Context: Women of Asian and South Asian descent are at increased risk of developing gestational diabetes mellitus compared with Caucasians, despite lower body mass index (BMI). Nevertheless, there has been limited study of insulin action during pregnancy in these ethnic groups.
Objective: The objective of the study was to compare insulin sensitivity in pregnancy in Asian, South Asian, and Caucasian subjects and to determine whether the impact of obesity on insulin action is modified by ethnicity.
Design and participants: A cross-sectional study was performed in outpatients undergoing oral glucose tolerance testing in late pregnancy. Participants were stratified into three groups: 1) Caucasian (n = 116); 2) South Asian (n = 31); and 3) Asian (n = 28).
Main outcome measure: Insulin sensitivity was measured using the oral glucose tolerance test (IS(OGTT)) index of M. Matsuda and R. DeFronzo, previously validated in pregnancy.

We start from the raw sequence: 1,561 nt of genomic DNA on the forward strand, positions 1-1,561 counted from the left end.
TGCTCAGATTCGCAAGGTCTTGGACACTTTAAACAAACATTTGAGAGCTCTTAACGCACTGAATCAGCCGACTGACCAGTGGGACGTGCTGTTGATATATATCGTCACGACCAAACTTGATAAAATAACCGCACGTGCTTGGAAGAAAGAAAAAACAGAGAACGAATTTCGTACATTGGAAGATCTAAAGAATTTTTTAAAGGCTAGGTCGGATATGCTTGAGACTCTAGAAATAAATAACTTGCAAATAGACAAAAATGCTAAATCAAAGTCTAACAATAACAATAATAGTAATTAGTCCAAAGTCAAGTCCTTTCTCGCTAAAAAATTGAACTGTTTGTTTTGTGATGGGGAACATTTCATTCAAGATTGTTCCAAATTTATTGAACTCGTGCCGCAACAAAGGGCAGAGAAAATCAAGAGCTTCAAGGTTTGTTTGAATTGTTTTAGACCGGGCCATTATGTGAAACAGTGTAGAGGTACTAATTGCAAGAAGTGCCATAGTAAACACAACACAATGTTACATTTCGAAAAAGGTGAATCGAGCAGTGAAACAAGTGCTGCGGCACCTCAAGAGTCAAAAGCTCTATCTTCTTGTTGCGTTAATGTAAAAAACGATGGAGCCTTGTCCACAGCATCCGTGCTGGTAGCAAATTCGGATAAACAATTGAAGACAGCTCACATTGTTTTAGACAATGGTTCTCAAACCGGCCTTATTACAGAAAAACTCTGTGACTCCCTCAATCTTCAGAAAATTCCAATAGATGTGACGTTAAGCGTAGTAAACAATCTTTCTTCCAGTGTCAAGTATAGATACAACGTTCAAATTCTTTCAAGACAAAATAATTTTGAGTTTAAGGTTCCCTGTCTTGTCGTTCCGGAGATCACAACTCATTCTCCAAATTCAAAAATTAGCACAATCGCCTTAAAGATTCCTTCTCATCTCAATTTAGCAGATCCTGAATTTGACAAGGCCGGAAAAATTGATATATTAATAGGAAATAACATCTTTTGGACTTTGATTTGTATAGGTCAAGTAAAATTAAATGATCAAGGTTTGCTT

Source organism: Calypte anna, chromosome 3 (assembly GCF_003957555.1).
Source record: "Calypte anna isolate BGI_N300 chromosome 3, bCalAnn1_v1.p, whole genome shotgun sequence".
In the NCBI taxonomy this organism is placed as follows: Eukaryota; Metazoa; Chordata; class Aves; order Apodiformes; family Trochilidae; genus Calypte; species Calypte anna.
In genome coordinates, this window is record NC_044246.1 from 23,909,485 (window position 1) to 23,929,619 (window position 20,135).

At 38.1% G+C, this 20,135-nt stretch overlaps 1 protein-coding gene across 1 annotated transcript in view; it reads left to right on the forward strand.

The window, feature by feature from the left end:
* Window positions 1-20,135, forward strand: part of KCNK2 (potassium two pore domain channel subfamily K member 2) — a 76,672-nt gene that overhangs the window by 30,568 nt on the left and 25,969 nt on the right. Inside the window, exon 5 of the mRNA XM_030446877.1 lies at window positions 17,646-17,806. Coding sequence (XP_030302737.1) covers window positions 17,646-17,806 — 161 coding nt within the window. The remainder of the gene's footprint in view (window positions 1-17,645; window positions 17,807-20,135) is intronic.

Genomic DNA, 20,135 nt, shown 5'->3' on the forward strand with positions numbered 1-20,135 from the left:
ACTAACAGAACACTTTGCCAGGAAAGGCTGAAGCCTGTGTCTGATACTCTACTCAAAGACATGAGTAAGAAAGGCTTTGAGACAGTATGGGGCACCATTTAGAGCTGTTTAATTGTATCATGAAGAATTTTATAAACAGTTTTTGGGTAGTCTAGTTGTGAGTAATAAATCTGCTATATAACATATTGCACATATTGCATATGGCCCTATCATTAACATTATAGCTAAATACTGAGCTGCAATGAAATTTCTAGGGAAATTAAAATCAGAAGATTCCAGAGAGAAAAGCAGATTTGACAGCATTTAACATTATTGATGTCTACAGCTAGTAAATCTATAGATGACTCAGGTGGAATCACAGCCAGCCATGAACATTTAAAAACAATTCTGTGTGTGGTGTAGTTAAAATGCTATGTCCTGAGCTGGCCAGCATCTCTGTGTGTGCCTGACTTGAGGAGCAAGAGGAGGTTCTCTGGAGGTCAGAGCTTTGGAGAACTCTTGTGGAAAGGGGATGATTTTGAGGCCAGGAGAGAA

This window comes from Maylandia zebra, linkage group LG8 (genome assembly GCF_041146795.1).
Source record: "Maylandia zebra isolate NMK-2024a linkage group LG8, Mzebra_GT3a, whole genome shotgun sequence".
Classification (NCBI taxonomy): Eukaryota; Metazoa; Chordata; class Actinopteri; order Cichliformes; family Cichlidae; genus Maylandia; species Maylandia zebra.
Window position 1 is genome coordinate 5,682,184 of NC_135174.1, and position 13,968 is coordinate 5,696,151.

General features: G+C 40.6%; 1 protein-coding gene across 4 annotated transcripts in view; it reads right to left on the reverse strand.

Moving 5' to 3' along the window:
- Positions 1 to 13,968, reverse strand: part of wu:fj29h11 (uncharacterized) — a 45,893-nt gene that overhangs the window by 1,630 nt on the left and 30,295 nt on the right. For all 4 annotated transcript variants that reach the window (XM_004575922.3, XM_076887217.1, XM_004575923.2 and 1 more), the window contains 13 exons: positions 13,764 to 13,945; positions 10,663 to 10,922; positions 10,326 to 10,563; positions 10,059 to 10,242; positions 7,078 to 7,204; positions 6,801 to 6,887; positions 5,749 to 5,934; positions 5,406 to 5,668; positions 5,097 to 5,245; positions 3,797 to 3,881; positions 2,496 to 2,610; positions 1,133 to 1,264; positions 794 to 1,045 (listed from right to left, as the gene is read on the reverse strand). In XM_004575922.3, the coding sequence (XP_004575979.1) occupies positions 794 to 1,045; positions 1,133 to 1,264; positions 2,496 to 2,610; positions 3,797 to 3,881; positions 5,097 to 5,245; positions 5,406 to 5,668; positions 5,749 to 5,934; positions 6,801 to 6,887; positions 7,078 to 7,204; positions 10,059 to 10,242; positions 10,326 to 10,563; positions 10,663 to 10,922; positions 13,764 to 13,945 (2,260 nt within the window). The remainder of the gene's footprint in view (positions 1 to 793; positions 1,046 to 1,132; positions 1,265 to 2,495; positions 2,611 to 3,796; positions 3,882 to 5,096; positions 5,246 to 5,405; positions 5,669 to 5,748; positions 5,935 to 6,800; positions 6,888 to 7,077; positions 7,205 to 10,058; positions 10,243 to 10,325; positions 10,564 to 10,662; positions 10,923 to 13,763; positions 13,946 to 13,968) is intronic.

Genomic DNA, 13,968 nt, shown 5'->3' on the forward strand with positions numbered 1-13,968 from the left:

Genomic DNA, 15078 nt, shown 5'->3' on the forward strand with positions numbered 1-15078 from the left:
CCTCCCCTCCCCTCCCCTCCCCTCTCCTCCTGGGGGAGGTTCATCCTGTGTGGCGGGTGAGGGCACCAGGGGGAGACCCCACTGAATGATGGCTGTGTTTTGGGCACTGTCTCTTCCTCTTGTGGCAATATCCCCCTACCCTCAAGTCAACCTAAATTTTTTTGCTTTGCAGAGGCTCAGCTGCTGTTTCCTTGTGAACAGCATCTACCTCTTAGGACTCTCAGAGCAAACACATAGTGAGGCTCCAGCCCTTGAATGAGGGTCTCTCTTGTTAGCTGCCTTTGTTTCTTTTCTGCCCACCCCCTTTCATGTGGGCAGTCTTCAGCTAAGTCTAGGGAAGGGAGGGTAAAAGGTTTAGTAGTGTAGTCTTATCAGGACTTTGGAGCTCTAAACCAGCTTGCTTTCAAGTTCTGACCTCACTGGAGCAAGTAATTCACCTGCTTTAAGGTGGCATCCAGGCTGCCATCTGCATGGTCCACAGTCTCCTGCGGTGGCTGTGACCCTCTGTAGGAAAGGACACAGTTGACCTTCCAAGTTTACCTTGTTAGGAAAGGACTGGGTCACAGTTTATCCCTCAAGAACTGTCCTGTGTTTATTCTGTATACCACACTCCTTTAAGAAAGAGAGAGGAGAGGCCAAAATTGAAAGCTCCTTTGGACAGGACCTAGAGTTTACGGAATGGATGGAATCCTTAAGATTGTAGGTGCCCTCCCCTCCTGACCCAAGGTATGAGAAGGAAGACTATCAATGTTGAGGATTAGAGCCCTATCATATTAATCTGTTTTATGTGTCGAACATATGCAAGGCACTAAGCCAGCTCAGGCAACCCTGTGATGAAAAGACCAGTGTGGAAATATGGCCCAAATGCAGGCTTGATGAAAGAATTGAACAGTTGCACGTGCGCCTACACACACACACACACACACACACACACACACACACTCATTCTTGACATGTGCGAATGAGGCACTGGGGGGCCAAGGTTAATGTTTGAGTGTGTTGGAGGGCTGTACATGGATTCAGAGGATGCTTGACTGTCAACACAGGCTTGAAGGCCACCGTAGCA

Results: There were no significant ethnic differences in insulin sensitivity despite variation in prepregnancy BMI (Caucasians, 25.2 kg/m(2); South Asians, 23.3 kg/m(2); Asians, 21.4 kg/m(2); overall P = 0.0001). On multiple linear regression analysis, the strongest independent determinants of IS(OGTT) were gestational diabetes mellitus (t = -5.71; P < 0.0001) and BMI (t = -5.43; P < 0.0001). Importantly, both Asian (t = -2.87; P = 0.0047) and South Asian (t = -2.46; P = 0.015) ethnicity also emerged as negative, independent determinants of IS(OGTT). Furthermore, Asian ethnicity significantly modified the association of prepregnancy BMI with IS(OGTT) (interaction term, t = -2.29; P = 0.0231).
Conclusions: Asian and South Asian ethnicity are both independently associated with increased insulin resistance in late pregnancy. Prepregnancy BMI has a much greater effect on insulin resistance in pregnancy in Asian women than in Caucasians. Ethnicity thus emerges as a factor that modulates the effect of obesity on insulin resistance in pregnancy.